In the wake of the terror bombings in Paris last week there is much debate about Syrian Refugees. Unfortunately, much of the discourse is driven my misinformation and half-truths. When we see the kind of barbaric and senseless violence that we saw last week, it is not at all surprising that fear might lay hold of our hearts.
I believe that we who are members of the church need to place our voice in the public square as a people who support Refugee Resettlement. I am heartened by the response from so many Christian Communities across Canada who have done the work necessary to rescue Syrian Families from the terror that they have been living. I can include St Aidan’s in that group, as well as the Deanery of London. Our church community has begun the work to bring two families here. Our Deanery is ready to also begin work for our first two families.
We have a strong history in being a people who offer sanctuary and help to refugees. Perhaps the church is so compelled because Jesus himself was a refugee. We have plenty of reason to reach out, to be welcoming, and to be hospitable.
I read a piece entitled What the Bible Says About How to Treat Refugees on Relevant Magazine’s webpage, In it they list twelve passages of scripture that address how we as a people of God ought to be present to those who need help, those who are without a place to call home. It was well done – so here they are – lifted straight from that page
Love Refugees As Yourself
When a foreigner resides among you in your land, do not mistreat them. The foreigner residing among you must be treated as your native-born. Love them as yourself, for you were foreigners in Egypt. (Leviticus 19:33-34)
Leave Food for the Poor and the Foreigner
When you reap the harvest of your land, do not reap to the very edges of your field or gather the gleanings of your harvest. Do not go over your vineyard a second time or pick up the grapes that have fallen. Leave them for the poor and the foreigner. (Leviticus 19:9-10)
God Loves the Foreigner Residing Among You
He defends the cause of the fatherless and the widow, and loves the foreigner residing among you, giving them food and clothing. And you are to love those who are foreigners, for you yourselves were foreigners in Egypt. (Deuteronomy 10:18-19)
The Sin of Sodom: They Did Not Help the Poor and Needy
Now this was the sin of your sister Sodom: She and her daughters were arrogant, overfed and unconcerned; they did not help the poor and needy. (Ezekiel 16:49)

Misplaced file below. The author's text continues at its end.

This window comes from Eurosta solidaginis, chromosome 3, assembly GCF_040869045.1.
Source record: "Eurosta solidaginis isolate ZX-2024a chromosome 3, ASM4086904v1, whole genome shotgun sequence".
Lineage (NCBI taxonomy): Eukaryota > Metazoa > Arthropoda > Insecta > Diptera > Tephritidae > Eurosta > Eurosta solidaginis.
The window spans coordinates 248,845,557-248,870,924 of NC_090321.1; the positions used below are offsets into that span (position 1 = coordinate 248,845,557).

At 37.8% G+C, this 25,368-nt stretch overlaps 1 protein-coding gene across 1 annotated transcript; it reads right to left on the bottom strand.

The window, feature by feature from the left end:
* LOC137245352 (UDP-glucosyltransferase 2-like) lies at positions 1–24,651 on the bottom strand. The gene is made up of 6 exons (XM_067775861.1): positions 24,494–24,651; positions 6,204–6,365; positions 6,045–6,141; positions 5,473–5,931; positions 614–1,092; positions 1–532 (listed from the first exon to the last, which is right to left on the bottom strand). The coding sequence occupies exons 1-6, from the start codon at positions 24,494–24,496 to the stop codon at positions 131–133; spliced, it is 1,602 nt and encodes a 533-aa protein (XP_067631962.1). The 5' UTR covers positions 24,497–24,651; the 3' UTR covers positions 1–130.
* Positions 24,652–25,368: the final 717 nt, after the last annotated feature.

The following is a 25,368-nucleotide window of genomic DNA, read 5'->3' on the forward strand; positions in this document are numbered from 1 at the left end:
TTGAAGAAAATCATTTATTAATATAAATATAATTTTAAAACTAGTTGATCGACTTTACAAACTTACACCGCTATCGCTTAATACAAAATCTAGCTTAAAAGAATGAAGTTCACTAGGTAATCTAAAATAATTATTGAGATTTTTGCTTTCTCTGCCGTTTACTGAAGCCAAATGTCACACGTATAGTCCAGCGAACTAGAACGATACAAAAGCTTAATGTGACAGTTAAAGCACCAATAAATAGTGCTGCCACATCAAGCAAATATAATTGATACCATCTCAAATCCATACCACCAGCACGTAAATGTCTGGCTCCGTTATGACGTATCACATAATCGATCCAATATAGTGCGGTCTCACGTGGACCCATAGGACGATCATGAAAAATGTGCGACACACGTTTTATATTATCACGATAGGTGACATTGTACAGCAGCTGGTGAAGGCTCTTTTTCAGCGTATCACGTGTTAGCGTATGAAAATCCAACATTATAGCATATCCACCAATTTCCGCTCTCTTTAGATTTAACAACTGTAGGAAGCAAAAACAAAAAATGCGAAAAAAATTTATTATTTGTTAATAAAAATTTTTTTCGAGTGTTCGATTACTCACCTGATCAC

Do Not Oppress a Foreigner
Do not oppress a foreigner; you yourselves know how it feels to be foreigners, because you were foreigners in Egypt. (Exodus 23:9)
Do Not Deprive Foreigners Among You of Justice
“So I will come to put you on trial. I will be quick to testify against sorcerers, adulterers and perjurers, against those who defraud laborers of their wages, who oppress the widows and the fatherless, and deprive the foreigners among you of justice, but do not fear me,” says the Lord Almighty. (Malachi 3:5)
Do Whatever the Foreigner Asks of You
“As for the foreigner who does not belong to your people Israel but has come from a distant land because of your name— for they will hear of your great name and your mighty hand and your outstretched arm—when they come and pray toward this temple, then hear from heaven, your dwelling place. Do whatever the foreigner asks of you, so that all the peoples of the earth may know your name and fear you, as do your own people Israel, and may know that this house I have built bears your Name. (1 Kings 8:41-44)
Leave Your Door Open to the Traveler
No stranger had to spend the night in the street, for my door was always open to the traveler (Job, discussing his devotion to God) (Job 31:32)
Invite the Stranger In
For I was hungry and you gave me something to eat, I was thirsty and you gave me something to drink, I was a stranger and you invited me in, I needed clothes and you clothed me, I was sick and you looked after me, I was in prison and you came to visit me.’ (Matthew 25:25-36)
We Were All Baptized By One Spirit
Just as a body, though one, has many parts, but all its many parts form one body, so it is with Christ. For we were all baptized by one Spirit so as to form one body—whether Jews or Gentiles, slave or free—and we were all given the one Spirit to drink. Even so the body is not made up of one part but of many. (1 Corinthians 12:12-14)
Love Your Neighbor as Yourself
For the entire law is fulfilled in keeping this one command: “Love your neighbor as yourself.” (Galatians 5:14)
Have Mercy on Your Neighbor
He asked Jesus, “And who is my neighbor?”
In reply Jesus said: “A man was going down from Jerusalem to Jericho, when he was attacked by robbers. They stripped him of his clothes, beat him and went away, leaving him half dead. A priest happened to be going down the same road, and when he saw the man, he passed by on the other side. So too, a Levite, when he came to the place and saw him, passed by on the other side. But a Samaritan, as he traveled, came where the man was; and when he saw him, he took pity on him. He went to him and bandaged his wounds, pouring on oil and wine. Then he put the man on his own donkey, brought him to an inn and took care of him. The next day he took out two denarii and gave them to the innkeeper. ‘Look after him,’ he said, ‘and when I return, I will reimburse you for any extra expense you may have.’
“Which of these three do you think was a neighbor to the man who fell into the hands of robbers?”
The expert in the law replied, “The one who had mercy on him.”
Jesus told him, “Go and do likewise.” (Luke 10:29-37)
So with the strength of Scripture behind us and the call of Jesus echoing in our ears let us be present to this world as people who act in faith. There are plenty responding out of fear. We are people of light, people of faith – let us respond with the loving witness and mercy that is the hallmark of our baptismal promises.